Verse 19. The LORD has prepared his throne in the heavens. Here is a grand burst of song produced by a view of the boundless power, and glorious sovereignty of Jehovah. His throne is fixed, for that is the word; it is estabhshed, settled, immovable.
"He sits on no precarious throne,
Nor borrows leave to be."
About his government there is no alarm, no disorder, no perturbation, no hurrying to and fro in expedients, no surprises to be met or unexpected catastrophes to be warded off; -- all is prepared and fixed, and he himself has prepared and fixed it. He is no delegated sovereign for whom a throne is set up by another; he is an autocrat, and his dominion arises from himself and is sustained by his own innate power. This matchless sovereignty is the pledge of our security, the pillar upon which our confidence may safely lean.
And his kingdom ruleth over all. Over the whole universe he stretches his sceptre. He now reigns universally, he always has done so, and he always will. To us the world may seem rent with anarchy, but he brings order out of confusion. The warring elements are marching beneath his banner when they most wildly rush onward in furious tempest. Great and small, intelligent and material, willing and unwilling, fierce or gentle, -- all, all are under his sway. His is the only universal monarchy, he is the blessed and only Potentate, King of kings and Lord of lords. A clear view of his ever active, and everywhere supreme providence, is one of the most delightful of spiritual gifts; he who has it cannot do otherwise than bless the Lord with all his soul.
Thus has the sweet singer hymned the varied attributes of the Lord as seen in nature, grace, and providence, and now he gathers up all his energies for one final outburst of adoration, in which he would have all unite, since all are subjects of the Great King.
EXPLANATORY NOTES AND QUAINT SAYINGS
Verse 19. The Lord hath prepared his Throne. The word signifies establisthed as well as prepared, and might be so rendered. Due preparation is the natural way to the establishment of a thing; hasty resolves break and moulder. This notes,
Verse 19. His throne in the heavens, denotes:
Verse 19. His kingdom ruleth over all. His Lordship is universal. First, over all time: other lords die, but he is eternal. Eternity is properly the duration of an uncreated Ens. It is improperly taken, either for things that have both beginning and end, as everlasting mountains; divers such phrases in Scripture; or for things that have a beginning but shall have no end; so are angels and men's souls eternal; so, eternal life, eternal fire. But God calls himself, "I AM," Exodus 3:14 : I am what I have been, I have been what I am, what I am and have been I shall be. This attribute is incommunicable: all other things had a non esse preceding their esse; and they have a mutation tending to nothing. "They that war against thee shall be as nothing," Isaiah 41:12 : all come to nothing unless they be upheld by the manutency of God: but "Thou art the same, and thy years shall have no end," Psalms 102:27 . Thou turnest man to destruction, and again sayest, Return: "even from everlasting to everlasting thou art God," Psalms 90:2 ; the sole umpire and measurer of beginning and ending.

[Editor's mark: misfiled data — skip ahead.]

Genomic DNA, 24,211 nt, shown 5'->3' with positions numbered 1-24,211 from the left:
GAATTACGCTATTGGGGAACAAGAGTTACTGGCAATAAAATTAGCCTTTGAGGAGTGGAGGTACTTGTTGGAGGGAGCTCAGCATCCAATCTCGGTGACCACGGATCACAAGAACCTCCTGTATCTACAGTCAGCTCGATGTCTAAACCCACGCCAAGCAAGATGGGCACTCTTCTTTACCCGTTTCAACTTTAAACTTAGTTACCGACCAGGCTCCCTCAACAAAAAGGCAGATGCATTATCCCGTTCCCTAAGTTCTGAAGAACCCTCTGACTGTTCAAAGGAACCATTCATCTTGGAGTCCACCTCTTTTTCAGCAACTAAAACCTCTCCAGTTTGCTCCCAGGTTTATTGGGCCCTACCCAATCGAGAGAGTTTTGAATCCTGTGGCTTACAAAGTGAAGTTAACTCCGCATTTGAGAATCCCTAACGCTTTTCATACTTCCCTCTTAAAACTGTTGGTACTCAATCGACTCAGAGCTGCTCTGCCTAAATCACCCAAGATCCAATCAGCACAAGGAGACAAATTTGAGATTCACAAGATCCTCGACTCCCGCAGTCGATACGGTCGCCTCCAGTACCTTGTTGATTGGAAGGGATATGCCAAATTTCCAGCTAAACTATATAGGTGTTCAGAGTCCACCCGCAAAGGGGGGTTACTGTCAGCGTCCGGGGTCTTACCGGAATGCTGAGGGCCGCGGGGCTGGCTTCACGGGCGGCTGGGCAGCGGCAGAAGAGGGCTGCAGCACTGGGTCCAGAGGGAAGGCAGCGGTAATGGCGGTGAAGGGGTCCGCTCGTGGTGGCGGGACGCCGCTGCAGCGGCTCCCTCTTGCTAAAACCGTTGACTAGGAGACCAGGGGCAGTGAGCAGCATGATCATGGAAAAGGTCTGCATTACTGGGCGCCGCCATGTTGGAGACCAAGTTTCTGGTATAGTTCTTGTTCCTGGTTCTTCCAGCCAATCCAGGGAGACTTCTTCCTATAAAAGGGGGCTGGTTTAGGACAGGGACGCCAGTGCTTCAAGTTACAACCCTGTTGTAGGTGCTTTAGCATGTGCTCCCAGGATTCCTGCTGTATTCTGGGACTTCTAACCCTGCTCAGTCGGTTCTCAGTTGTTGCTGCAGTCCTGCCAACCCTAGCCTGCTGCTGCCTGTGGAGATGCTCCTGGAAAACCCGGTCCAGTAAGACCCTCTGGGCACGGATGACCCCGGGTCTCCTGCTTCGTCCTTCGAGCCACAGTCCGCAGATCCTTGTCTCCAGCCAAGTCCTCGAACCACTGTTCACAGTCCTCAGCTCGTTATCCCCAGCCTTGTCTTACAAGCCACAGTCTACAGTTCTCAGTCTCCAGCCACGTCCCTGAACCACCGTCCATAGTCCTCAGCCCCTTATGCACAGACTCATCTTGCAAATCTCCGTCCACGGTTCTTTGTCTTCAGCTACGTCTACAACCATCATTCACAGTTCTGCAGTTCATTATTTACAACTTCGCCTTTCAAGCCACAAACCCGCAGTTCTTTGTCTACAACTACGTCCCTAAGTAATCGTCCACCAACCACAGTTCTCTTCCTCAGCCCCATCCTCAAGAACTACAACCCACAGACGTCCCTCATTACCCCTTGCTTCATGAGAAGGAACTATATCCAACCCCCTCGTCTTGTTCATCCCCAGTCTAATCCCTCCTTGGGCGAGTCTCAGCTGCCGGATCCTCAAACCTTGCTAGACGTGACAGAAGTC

Secondly, over all places, heaven, earth, hell, Psalms 135:6 . Kings are limited, and cannot do many things they desire: they cannot command the sun to stand still, nor the wind to blow which way they would: in the lofty air, in the depths of the sea no king reigns. They fondly flatter the pope with his long arms that they reach to purgatory; (but indeed both power and place are alike imaginary;) it is Christ alone that hath the keys of all places.
Thirdly, over all creatures; binding the influences of Pleiades, and loosing the bands of Orion, Job 38:31 ; commanding the fire against the nature of it, to descend, 2 Kings 1:12 ; creating and ruling the stars, Amos 5:8 ; overruling the lions, Daniel 6:22 , sending the meteors, Psalms 148:8 , hedging in the sea, lapping it up like a child in swaddling-clothes, Job 38:8, dividing, diverting, filling it. In both fire and water, those two raging elements that have no mercy, he shows mercy; delivers us from both in both. He calls the fowls, and they come; the beasts, and they hear: the trees, and they spring to obey him. He hath a raven for Elijah, a gourd for Jonah, a dog for Lazarus. Makes the leviathan, the hugest living creature, preserve his prophet. That a terrible lion should be killed, as was by Samson; or not kill, as they forbore Daniel; or kill and not eat, as that prophet, 1 Kings 13:1 - 29: here was the Lord. Over metals; he makes iron to swim, stones to cleave asunder. Over the devils; they must obey him though unwillingly. But they continually rebel against him, and break his will? They do indeed against his complacency, not against his permission. There is then no time, not the hour of death; no place, not the sorest torment; no creature, not the devil; but the Lord can deliver us from them. Therefore at all times, in all places, and against all creatures, let us trust in him for deliverance. Thomas Adams.
Verse 19. His kingdom ruleth over all. When Melancthon was extremely solicitous about the affairs of the church in his days, Luther would have him admonished in these terms, Monendus est Philippus ut desinat esse rector mundi: Let not Philip make himself any longer governor of the world. David Clarkson.
HINTS FOR PASTORS AND LAYPERSONS
Verse 19. "A Discourse upon God's Dominion." See Charnock's Works Nicol's Edition, Vol. II., pp. 400-499.